Our deepest gratitude to Sunshine Yogurt owner Signe Sterner for featuring the work of EduCulture this past summer, and for her recent generous donation of 10% of proceeds from sales during July and August, as well as from the "no tip" tip jar. Thank You!

Read more about the Sunshine Yogurt campaign here.

Sunshine employee Hannah Myrick serves up some after-school treats.

It's Red Envelope Season!
Have you received your red envelope in the mail? Hundreds of volunteers came together at the Filipino American Hall in September to stuff envelopes and make sure that Bainbridge Island residents received this important piece of mail. One Call for All is a vital source of underwriting for our edible and heritage education programs (read about our One Call partnership in 2014). We are honored to be part of this important Island institution of giving and encourage you to support it. It is a great way to help EduCulture seed our 2015 programs! You will find EduCulture on the list of deserving agencies, #230.

To contribute to OCFA online, please follow this link; EduCulture is listed under Youth Services and Organizations.

Embrace this Season of Giving with a Gift of Support to Underwrite Edible and Heritage Education Programs for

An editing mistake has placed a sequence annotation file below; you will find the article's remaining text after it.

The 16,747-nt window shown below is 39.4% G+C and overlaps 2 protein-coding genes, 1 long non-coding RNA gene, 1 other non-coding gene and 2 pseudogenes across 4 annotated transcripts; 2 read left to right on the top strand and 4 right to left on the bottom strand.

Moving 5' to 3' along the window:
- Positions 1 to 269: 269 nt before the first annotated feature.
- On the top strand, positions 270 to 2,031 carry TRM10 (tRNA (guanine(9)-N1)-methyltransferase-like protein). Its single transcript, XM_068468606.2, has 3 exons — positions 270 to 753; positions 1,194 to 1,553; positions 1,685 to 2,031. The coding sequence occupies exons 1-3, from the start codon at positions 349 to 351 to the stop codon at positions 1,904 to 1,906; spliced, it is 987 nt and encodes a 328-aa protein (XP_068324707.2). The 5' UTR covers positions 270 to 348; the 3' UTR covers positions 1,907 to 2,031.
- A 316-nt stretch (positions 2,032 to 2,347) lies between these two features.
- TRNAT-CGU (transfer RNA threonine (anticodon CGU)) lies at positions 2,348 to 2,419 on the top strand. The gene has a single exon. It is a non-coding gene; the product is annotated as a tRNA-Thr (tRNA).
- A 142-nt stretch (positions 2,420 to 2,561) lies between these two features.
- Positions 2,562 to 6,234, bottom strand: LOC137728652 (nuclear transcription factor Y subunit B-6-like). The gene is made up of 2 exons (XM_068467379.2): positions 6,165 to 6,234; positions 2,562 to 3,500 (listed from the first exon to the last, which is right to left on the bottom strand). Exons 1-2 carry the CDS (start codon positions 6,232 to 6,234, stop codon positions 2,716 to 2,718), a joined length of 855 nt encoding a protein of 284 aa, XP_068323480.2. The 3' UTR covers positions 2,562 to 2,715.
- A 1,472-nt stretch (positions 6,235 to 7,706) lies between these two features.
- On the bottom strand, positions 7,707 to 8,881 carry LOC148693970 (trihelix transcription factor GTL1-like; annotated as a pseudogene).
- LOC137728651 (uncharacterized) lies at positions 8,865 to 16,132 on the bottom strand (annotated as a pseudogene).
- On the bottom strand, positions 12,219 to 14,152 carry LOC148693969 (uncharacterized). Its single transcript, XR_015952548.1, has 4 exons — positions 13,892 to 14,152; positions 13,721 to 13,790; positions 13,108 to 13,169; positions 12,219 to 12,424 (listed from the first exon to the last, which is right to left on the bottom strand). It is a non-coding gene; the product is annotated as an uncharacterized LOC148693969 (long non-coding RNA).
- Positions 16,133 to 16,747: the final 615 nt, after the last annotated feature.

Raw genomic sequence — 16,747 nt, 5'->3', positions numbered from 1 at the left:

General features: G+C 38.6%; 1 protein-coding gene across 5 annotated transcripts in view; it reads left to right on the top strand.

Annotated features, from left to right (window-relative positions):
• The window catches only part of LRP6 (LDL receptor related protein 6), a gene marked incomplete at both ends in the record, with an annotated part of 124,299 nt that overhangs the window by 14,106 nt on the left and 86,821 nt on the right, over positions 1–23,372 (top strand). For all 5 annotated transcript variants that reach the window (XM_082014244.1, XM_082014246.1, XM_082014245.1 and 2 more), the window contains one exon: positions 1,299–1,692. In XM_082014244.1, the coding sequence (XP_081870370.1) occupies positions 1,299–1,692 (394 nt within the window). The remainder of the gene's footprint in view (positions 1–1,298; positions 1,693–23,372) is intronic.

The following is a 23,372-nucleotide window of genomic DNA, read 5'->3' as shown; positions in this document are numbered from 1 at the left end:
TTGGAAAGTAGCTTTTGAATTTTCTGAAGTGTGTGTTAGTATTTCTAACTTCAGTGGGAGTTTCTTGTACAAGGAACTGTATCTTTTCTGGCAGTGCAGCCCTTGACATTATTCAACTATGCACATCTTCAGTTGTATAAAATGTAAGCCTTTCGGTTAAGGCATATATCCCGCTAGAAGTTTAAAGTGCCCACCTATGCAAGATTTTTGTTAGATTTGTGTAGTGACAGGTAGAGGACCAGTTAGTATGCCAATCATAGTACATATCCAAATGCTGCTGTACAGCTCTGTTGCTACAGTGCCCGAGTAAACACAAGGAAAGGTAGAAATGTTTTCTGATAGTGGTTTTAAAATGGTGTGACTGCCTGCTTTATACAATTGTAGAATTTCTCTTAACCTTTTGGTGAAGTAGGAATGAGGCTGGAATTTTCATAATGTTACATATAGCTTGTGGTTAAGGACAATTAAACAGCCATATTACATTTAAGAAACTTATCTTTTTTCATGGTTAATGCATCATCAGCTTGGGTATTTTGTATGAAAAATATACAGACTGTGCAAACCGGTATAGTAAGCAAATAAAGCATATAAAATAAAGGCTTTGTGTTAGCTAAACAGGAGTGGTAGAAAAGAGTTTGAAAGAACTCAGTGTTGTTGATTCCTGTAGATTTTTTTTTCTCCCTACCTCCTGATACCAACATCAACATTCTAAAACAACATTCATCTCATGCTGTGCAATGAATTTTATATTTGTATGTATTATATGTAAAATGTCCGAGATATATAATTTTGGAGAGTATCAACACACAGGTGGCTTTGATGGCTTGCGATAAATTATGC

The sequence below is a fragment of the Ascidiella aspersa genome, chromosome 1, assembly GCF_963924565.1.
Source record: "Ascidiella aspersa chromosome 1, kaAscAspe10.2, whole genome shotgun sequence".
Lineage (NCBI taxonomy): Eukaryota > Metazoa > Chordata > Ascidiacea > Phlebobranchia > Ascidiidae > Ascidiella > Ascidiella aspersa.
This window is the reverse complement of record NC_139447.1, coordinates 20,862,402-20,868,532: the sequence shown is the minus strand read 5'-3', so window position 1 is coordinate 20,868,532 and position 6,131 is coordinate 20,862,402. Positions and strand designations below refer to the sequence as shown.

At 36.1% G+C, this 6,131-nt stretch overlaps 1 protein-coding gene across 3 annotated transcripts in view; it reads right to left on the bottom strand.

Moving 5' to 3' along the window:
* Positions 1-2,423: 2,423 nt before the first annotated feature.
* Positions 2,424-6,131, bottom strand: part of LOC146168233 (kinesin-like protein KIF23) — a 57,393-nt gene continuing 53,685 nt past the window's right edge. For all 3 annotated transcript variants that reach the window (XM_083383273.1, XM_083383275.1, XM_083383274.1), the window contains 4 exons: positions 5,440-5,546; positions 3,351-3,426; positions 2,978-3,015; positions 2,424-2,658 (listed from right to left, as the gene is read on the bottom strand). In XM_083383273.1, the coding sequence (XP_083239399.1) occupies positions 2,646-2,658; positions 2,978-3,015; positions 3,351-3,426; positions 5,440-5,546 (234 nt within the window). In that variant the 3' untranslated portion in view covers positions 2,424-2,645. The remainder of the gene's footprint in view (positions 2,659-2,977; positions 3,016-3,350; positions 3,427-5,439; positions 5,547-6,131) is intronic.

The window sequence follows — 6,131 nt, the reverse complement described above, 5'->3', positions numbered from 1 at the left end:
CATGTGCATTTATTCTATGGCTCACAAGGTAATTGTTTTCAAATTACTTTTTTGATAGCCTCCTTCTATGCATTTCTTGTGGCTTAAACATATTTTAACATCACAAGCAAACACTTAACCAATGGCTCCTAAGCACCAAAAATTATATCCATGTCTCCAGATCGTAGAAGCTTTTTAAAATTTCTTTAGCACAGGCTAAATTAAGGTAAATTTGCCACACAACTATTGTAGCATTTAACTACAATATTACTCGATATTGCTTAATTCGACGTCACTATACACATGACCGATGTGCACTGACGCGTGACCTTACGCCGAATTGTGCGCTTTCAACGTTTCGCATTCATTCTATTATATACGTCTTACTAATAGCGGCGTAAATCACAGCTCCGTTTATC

K-12 Students

We are deeply grateful for the generous donations our supporters make directly through EduCulture. Please consider placing EduCulture on your list of worthy organizations to support during this season of giving.
Donate directly by check or Paypal through our website. Checks can be made payable to Global Source Education, and mailed to EduCulture at Global Source, P.O. Box 11316, Bainbridge Island, WA, 98110.
Contribute through our website here.

Blakely 2nd graders at Suyematsu Farm.
Docent Program
Do you have an enthusiasm for teaching and sharing through edible education and heritage education? EduCulture is building a parent and community docent program to support our farm-school partnership programs.  Contact us for more information.
Be a Volunteer
Volunteer opportunities are ongoing. We have several unique projects in the works for next season that we need assistance in establishing and building. Contact us for more information.

Find your place on the planet. Dig in, and take responsibility from there.
- Gary Snyder, Turtle Island

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EduCulture Project at Global Source Education is an independent, 501(c)(3) non-profit organization serving elementary and secondary education in the Pacific Northwest and beyond.